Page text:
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Mitch McConnell's Mission: Making The Senate Work Again

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Mitch McConnell's Mission: Making The Senate Work Again

Politics

Mitch McConnell's Mission: Making The Senate Work Again

Mitch McConnell's Mission: Making The Senate Work Again

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  • <iframe src="https://www.npr.org/player/embed/363572856/363579850" width="100%" height="290" frameborder="0" scrolling="no" title="NPR embedded audio player">
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Senate Republican leader Mitch McConnell of Kentucky walks to his office to meet with new GOP senators-elect at the Capitol on Wednesday. J. Scott Applewhite/AP hide caption

toggle caption J. Scott Applewhite/AP

Senate Republican leader Mitch McConnell of Kentucky walks to his office to meet with new GOP senators-elect at the Capitol on Wednesday.

J. Scott Applewhite/AP

At 72, after 30 years in the U.S. Senate, Mitch McConnell has finally realized his life's ambition.

He never wanted to be president — he just wanted to be Senate majority leader. And when he ascends to that perch come January, McConnell will finally have a chance to shape the chamber he says he deeply loves. McConnell declared his first priority will be to make what's been called a paralyzed Senate function again. But the politician who became the face of obstruction over the past four years will have to persuade Democrats to cooperate.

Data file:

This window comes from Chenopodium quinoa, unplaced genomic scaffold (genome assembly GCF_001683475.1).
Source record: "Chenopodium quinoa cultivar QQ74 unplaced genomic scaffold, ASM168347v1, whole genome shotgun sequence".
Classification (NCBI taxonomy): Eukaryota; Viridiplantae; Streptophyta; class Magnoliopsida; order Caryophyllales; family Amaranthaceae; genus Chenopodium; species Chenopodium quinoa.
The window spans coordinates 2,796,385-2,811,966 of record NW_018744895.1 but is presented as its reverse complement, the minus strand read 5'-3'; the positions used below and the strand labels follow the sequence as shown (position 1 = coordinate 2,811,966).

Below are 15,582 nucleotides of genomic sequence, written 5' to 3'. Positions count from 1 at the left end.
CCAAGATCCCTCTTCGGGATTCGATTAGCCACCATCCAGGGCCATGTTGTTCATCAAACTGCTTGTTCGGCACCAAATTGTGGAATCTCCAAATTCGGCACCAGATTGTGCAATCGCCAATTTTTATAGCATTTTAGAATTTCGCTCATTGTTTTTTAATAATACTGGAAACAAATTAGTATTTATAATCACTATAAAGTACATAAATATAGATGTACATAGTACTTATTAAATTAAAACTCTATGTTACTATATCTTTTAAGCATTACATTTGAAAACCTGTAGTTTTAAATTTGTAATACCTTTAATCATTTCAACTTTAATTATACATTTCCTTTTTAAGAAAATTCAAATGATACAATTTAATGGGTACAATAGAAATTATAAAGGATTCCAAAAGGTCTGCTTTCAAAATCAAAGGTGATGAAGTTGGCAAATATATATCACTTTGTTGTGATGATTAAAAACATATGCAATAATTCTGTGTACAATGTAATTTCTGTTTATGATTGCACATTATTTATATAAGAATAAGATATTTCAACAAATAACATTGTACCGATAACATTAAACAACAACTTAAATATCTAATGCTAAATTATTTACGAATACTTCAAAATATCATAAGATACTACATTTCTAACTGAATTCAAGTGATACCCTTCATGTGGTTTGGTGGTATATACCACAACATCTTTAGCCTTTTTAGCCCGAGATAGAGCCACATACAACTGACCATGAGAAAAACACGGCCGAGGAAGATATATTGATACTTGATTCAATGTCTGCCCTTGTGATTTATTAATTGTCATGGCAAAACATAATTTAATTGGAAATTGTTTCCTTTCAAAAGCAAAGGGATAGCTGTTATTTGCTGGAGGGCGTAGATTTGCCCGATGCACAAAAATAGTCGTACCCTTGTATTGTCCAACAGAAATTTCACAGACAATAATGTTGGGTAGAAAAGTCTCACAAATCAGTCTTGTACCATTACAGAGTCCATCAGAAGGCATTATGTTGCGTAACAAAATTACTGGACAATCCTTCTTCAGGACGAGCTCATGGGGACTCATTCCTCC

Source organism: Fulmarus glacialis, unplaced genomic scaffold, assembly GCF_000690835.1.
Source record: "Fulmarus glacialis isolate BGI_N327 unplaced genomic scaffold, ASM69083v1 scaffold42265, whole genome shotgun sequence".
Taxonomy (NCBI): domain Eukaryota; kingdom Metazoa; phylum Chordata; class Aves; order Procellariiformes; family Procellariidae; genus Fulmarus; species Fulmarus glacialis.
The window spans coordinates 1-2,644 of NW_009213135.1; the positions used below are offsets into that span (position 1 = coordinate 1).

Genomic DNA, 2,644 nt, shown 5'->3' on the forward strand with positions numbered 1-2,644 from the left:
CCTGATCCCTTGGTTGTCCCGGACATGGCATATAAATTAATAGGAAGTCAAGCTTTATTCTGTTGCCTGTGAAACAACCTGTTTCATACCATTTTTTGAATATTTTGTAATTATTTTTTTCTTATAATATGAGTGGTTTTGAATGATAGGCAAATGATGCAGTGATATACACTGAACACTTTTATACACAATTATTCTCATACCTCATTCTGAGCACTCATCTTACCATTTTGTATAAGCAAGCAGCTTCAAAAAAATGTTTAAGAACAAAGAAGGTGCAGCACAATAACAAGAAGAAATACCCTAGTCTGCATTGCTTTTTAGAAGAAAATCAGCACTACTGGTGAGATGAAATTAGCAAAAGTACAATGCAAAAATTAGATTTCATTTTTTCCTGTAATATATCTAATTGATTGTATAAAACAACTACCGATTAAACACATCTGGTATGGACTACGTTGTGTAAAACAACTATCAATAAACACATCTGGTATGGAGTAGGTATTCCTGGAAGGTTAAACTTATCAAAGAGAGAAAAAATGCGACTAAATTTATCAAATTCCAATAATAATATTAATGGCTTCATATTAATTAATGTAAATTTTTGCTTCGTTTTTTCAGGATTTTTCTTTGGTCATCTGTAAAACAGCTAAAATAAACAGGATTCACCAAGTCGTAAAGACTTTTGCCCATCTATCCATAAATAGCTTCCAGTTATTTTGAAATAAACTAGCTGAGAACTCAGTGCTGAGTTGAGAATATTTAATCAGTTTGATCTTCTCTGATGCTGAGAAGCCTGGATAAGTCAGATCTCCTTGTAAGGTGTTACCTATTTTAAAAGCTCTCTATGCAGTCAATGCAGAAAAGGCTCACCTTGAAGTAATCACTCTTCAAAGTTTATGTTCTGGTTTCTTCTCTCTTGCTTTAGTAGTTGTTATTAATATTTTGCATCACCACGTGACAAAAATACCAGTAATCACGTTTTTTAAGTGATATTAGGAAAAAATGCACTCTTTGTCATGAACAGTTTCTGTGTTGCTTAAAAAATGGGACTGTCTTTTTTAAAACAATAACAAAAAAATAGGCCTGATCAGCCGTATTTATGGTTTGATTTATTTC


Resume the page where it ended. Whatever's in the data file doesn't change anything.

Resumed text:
Channeling Henry Clay

When you walk into McConnell's front office at the Capitol, the first thing you see on your right is a looming portrait of Henry Clay, the legendary Kentucky senator. Take a few more steps, and you'll notice that same portrait reflected in the mirror above the fireplace on your left — so his face is on either side of you.

Clay surrounds the visitor standing in the center of McConnell's space.

Two years ago on Kentucky Educational Television, McConnell paid tribute to the famed orator who helped broker pre-Civil War deals with states that had diametrically opposed interests.

"Clay obviously has a special place in the lives of many Kentuckians, and particularly somebody like me who ended up being in the Senate and looks to a person like Clay for guidance," McConnell said in the interview. "The way Clay operated — a marvelous combination of compromise and principle — is a lesson for the ages if you're a public official."

It's a lesson McConnell says he wants to bring back to the Senate.

"The Senate in the last few years basically doesn't do anything. We don't even vote," McConnell said in a press conference one day after the election.

Many blame McConnell for that. He did, after all, once declare that his top priority was to make Barack Obama a one-term president. Now, he says he wants to see the Senate become the chamber of deliberative debate. He wants to see it pass bills, not resort to procedural gamesmanship.